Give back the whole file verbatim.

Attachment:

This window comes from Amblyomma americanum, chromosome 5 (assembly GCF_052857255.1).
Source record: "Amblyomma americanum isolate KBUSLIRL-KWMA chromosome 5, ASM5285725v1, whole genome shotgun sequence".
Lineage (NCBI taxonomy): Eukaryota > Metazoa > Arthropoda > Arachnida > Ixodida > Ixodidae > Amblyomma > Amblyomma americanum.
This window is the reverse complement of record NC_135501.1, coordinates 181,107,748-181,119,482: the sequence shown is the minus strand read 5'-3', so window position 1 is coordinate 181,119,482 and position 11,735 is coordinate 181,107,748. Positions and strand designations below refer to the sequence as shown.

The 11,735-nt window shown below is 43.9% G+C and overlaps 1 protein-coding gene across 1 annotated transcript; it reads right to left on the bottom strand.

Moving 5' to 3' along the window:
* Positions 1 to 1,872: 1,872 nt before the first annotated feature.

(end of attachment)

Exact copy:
This window comes from Amblyomma americanum, chromosome 5 (assembly GCF_052857255.1).
Source record: "Amblyomma americanum isolate KBUSLIRL-KWMA chromosome 5, ASM5285725v1, whole genome shotgun sequence".
Lineage (NCBI taxonomy): Eukaryota > Metazoa > Arthropoda > Arachnida > Ixodida > Ixodidae > Amblyomma > Amblyomma americanum.
This window is the reverse complement of record NC_135501.1, coordinates 181,107,748-181,119,482: the sequence shown is the minus strand read 5'-3', so window position 1 is coordinate 181,119,482 and position 11,735 is coordinate 181,107,748. Positions and strand designations below refer to the sequence as shown.

The 11,735-nt window shown below is 43.9% G+C and overlaps 1 protein-coding gene across 1 annotated transcript; it reads right to left on the bottom strand.

Moving 5' to 3' along the window:
* Positions 1 to 1,872: 1,872 nt before the first annotated feature.